A Call for Creative Addition
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A Call for Creative Addition

One author's suggestion for incorporating new selichot and piyyutim written by living rabbis, poets, and women.

Now is the time of the year when everyone is a bit more careful when they daven. People pray more slowly and are more attentive to the words they are saying. We spend more time in shul each day and the driving force behind this is the daily recitation of selichot beginning in mid-late Elul.  Selichot start slowly and build up momentum as Yom Kippur approaches. In the first few days when we recite three unique piyyutim, regardless of whether the service is at night or early in the morning, there is actually time to read the text. There is no question that the selichot are extraordinary literary creations. They are richly elusive, reflect the scope of the Tanach, and they have a finely wrought texture and aural appeal. The themes vary from mourning the predicament of the Jewish people to meditations on human failing and sinfulness.

There is no question that the selichot are extraordinary literary creations. They are richly elusive, reflect the scope of the Tanach, and they have a finely wrought texture and aural appeal.

But the selichot are highly stylized and composed in a vernacular from an older time. Most were written between the ninth and twelfth centuries by authors whose identity is unfamiliar to most modern readers. The content is dense and the ideas are hard to access. Is there a reason and space to insert new selichot into the liturgy?

As people read the one hundred piyyutim to themselves, the words are unfamiliar and the ideas are far from obvious. There is a rush to finish each poem in time to recite the El Melech Yoshev paragraph in time with the chazzan. I suggest incorporating new selichot, piyyutim written by living rabbis, poets, teachers, and women to enhance engagement and identification with the material. They would be composed in a modern idiom and reflect the thoughts sensibilities of congregants in shuls today. 

I suggest incorporating new selichot, piyyutim written by living rabbis, poets, teachers, and women to enhance engagement and identification with the material.

There are many reasons to consider this change. The piyyutim emerged fairly late in Jewish history, long after the Great Assembly and the closure of the Talmud. They have well identified authors and are poems without any claim to divine status. The themes of the selichot that arose in exile do not address many of the concerns of Jews living in the presence of a thriving state of Israel. While there are still existential threats to Jewish survival and continuity, there are gaps in the selichot that need to be acknowledged as we confront the looming divine judgement. Treatment of immigrants, how we care for the poor, the meaning of peace, educating and protecting our children, how we promote the dignity of all human beings – these are concerns that represent ideal topics for piyyutim of today. These ideas are invisible in the lachrymose selichot that dominate the standard repertoire.  Replacing some of the existing selichot with newer alternatives would avoid prolonging the service and burdening congregants. However, it might promote internalization of the meaning of the text and stimulate greater soul searching.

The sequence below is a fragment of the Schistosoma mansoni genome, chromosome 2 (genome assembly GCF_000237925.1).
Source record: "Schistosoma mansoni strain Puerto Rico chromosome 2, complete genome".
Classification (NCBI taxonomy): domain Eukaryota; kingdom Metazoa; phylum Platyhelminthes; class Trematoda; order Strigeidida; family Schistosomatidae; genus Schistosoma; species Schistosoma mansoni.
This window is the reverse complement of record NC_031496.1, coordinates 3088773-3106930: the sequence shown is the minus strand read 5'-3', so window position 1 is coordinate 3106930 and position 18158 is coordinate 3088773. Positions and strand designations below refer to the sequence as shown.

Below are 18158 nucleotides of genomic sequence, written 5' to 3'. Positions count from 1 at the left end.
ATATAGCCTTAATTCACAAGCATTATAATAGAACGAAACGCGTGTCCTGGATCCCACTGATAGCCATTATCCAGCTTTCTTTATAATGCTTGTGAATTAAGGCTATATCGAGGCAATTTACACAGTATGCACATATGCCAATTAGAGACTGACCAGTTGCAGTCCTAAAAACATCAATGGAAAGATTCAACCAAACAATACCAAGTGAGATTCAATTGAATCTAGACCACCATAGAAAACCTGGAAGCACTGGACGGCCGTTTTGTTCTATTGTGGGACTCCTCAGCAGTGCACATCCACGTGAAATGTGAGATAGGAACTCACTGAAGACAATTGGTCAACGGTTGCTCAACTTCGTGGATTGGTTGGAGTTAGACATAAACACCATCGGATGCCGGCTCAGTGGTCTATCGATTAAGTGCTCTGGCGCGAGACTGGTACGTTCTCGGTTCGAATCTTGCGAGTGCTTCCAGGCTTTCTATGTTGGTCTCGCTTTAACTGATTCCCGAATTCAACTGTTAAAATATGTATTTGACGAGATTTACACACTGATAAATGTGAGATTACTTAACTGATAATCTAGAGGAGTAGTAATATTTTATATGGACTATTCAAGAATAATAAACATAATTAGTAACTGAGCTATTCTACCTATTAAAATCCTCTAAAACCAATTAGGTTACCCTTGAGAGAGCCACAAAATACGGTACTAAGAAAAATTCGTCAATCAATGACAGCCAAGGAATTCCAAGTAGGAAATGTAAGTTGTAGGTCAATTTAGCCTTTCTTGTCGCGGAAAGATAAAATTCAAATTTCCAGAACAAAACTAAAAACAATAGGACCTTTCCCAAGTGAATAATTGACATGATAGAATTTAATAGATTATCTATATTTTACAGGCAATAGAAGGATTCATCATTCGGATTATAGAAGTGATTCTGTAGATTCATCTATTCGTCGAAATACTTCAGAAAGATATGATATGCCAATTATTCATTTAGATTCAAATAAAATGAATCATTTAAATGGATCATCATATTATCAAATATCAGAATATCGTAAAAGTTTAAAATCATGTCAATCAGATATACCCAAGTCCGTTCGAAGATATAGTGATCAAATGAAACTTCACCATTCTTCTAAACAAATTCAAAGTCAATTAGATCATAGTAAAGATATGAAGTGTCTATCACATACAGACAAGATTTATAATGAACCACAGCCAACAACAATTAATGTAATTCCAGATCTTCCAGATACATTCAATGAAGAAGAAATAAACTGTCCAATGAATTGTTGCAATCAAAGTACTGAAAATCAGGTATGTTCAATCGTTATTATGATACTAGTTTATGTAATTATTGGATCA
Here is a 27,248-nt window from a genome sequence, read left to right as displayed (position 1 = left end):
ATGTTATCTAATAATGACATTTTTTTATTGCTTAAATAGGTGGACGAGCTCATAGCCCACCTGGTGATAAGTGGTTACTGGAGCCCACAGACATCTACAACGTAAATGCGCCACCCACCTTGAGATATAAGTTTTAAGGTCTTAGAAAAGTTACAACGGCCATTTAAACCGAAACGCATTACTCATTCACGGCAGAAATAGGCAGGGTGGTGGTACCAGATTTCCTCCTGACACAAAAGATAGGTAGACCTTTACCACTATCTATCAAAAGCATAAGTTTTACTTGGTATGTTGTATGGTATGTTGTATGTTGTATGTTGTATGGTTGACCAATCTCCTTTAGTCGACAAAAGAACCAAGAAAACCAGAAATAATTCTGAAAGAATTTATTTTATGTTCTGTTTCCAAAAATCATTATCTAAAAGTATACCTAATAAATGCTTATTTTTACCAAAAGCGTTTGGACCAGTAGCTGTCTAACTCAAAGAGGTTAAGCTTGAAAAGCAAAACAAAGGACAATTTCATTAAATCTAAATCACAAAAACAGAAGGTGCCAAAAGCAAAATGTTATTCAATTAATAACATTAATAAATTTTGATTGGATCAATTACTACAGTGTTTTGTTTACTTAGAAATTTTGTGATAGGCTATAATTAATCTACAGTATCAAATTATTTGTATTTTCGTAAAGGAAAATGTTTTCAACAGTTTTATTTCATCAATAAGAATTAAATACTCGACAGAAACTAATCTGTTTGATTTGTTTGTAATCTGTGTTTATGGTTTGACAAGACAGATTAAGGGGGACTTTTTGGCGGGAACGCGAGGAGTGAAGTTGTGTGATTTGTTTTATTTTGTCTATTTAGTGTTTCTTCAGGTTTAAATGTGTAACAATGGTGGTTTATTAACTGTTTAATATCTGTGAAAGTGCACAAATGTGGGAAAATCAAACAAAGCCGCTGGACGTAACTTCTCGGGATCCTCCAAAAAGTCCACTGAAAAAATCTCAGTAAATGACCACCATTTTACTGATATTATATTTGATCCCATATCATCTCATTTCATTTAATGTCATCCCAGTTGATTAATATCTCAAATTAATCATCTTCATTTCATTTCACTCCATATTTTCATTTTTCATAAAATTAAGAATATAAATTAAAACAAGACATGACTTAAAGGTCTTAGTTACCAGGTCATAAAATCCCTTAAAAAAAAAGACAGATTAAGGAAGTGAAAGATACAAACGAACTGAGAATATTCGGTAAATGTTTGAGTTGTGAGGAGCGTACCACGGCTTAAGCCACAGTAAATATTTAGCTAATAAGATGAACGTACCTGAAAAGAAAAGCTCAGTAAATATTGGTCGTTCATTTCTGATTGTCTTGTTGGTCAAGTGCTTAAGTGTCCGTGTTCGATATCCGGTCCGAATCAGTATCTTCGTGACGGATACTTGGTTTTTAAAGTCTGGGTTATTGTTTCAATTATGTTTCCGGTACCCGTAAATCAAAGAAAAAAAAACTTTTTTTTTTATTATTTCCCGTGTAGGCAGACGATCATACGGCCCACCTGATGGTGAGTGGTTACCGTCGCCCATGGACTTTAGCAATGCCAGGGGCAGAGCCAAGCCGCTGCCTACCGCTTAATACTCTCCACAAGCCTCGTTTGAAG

Treatment of immigrants, how we care for the poor, the meaning of peace, educating and protecting our children, how we promote the dignity of all human beings – these are concerns that represent ideal topics for piyyutim of today.

Selichot have an established structure. They begin with Ashrei followed by a long meditative prayer. They close with Shema Koleinu and three repetitions of the confessional. In between these bookends, we read an increasing number of piyyutim with each passing day, each one capped by recitation of a chorus, namely the thirteen divine attributes. It is in this middle ground, in this congested space where concentration falters and comprehension lags, where introducing change might be feasible and meaningful. 

There is precedent for adding piyyutim to an ancient prayer service, witness the recitation of new selections about the Holocaust at the end of Kinot on Tisha B’Av morning. Some may worry about the lack of uniformity in the selichot service. But there are already differences in Ashkenazi and Sephardic practices. Communities simply skip some of the selichot in a haphazard manner in the interests of time. Maintaining the overall architecture of the selichot with a common opening, climax, and familiar chorus would allow people to remain comfortable with the service and avoid needless disruption in their state of mind as they recite the piyyutim each evening or morning even as they read new modern piyyutim

While Jewish prayer has a fixed format, we are enjoined to make sure that our prayers are not rote habits. Selichot are unique in their focused but limited appearance in the liturgy, at a time in the calendar when people are poised to pray in earnest.

While Jewish prayer has a fixed format, we are enjoined to make sure that our prayers are not rote habits. Selichot are unique in their focused but limited appearance in the liturgy, at a time in the calendar when people are poised to pray in earnest. They are human creations that invite creativity, that welcome the opportunity to compose new texts that will inspire us during this awesome period of introspection and judgement. Are we up to the challenge?

 

Dr. Chaim Trachtman is chief of pediatric nephrology at NYU Langone Health. He is on the board of Yeshivat Maharat and is editor of the bookWomen and Men in Communal Prayer: Halakhic Perspectives (KTAV, 2010).

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